Historically black colleges and universities have been an integral part of the U.S. military’s competitive edge, according to participants in a panel discussion Thursday at The Heritage Foundation’s inaugural forum on HBCUs.
The panel discussion—hosted by James Carafano, a national security expert at The Heritage Foundation—laid out the role HBCUs play in ensuring military readiness and national security in the face of growing international challenges.
Marshall Williams, the Army’s principal deputy assistant secretary for manpower and reserve affairs, said the quality of personnel is key for the U.S. military right now, because we can no longer count on our wealth advantage compared with our chief rivals.
“We live in trying times right now,” Williams said. “The world has become far more complex. Russia and China, our near-peer adversaries, have improved their large-scale ground combat capabilities, long-range capabilities, through significant advancements and investments in technology.”
This is the first time in our history, he said, that money isn’t our advantage and that we can’t outspend our opponents.
Where the U.S. does have an advantage is with our people, Williams said.
“We will win against our enemies by having the right people, with the right skills, in the right place, at the right time. That’s how we’re going to do it,” he said.
By strengthening individuals, the U.S. military becomes the most capable force in the world, Williams said.
“There is no doubt that HBCUs are a valuable and powerful resource for our nation in terms of education of young African Americans and giving them the tools to help our country to compete globally,” he said.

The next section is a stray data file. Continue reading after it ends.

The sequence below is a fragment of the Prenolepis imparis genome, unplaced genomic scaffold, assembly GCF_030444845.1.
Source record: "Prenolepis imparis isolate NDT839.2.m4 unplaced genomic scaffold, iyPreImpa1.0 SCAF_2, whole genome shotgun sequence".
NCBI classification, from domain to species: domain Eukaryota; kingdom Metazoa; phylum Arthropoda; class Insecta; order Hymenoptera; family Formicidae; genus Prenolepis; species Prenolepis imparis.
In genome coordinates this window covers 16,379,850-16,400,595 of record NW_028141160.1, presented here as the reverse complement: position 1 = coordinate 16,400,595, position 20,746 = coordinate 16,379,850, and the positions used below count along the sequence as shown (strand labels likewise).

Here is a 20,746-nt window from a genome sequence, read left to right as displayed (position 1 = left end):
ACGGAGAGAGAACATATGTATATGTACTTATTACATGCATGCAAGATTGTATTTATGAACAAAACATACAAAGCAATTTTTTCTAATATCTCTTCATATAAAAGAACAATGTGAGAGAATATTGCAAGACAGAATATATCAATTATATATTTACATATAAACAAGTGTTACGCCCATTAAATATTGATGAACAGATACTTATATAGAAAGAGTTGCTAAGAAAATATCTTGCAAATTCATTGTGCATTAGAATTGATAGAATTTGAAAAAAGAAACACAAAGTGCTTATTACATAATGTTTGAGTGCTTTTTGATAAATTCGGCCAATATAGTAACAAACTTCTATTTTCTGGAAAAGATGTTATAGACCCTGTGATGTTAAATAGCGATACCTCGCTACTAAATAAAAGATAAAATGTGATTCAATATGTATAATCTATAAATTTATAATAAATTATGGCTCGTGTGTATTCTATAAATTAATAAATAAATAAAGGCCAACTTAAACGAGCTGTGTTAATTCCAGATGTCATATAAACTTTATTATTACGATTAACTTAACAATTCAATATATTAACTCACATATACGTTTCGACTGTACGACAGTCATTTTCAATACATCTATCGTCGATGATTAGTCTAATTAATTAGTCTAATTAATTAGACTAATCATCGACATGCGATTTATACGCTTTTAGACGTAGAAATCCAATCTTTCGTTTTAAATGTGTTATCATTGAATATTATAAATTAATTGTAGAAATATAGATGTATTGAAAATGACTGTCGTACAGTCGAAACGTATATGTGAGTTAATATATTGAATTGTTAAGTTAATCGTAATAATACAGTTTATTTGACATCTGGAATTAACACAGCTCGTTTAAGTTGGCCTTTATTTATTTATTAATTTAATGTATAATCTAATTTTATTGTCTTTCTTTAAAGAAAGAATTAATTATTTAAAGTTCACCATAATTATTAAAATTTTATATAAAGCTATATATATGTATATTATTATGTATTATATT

Retired Lt. Gen. Gwen Bingham, a former chief of staff for installation management for the Army, echoed the importance of personnel.
“Certainly, when we talk about global readiness, military preparedness, the secret sauce, I believe, is our people,” Bingham said. “[W]hen we talk about global competitiveness and being able to have that military preparedness that gives us the edge over our adversaries, it’s really about our people, and certainly HBCUs are an integral part of that pool of talent.”
Ronal Butler, president of Woodbridge, Virginia-based Networking & Engineering Technologies Inc., said preparation for the kind of readiness needed in the armed forces goes beyond the classroom, and workforce development is essential for students integrating into real-life, high-pressure situations.
“What happens is, we’ve got students who come out, they’ve got the textbook knowledge; they think they understand what’s going on,” Butler said. “But then, when you actually see a monitor, and see all the countries that are hacking into a particular military base per hour, then you understand—’Wow! School kind of got me ready, but this workforce is going to teach me a lot more of what I need to prepare for.’”
Army Lt. Gen. Bruce Crawford said historically black colleges and universities do a particularly good job of preparing people to serve in the armed forces. He explained how he was nurtured as a first-generation college student during his time at South Carolina State University.
Importantly, he said, HBCUs give students important qualities that prepare them for leadership.
“You become very resilient at historically black colleges. You learn the power of resiliency. You learn the power of overcoming challenges,” Crawford said.
Just as importantly, he added, he learned to be deeply competitive during his time at an HBCU.
“What you will find in an HBCU graduate is almost an insatiable appetite to be competitive, ultimately to win,” Crawford said.
In his case, the importance of the school, he said, is that it led to other family members going to college and succeeding.
“When I think about the enduring legacy of an HBCU, it’s not that I got an opportunity to be a first-generation college graduate. It’s not that I had the opportunity because I had powerful mentors who grabbed me along the way,” Crawford explained.
“The enduring legacy of an HBCU is that my other three siblings all went to college. Their children all went to college. My children had the opportunity to go to college.”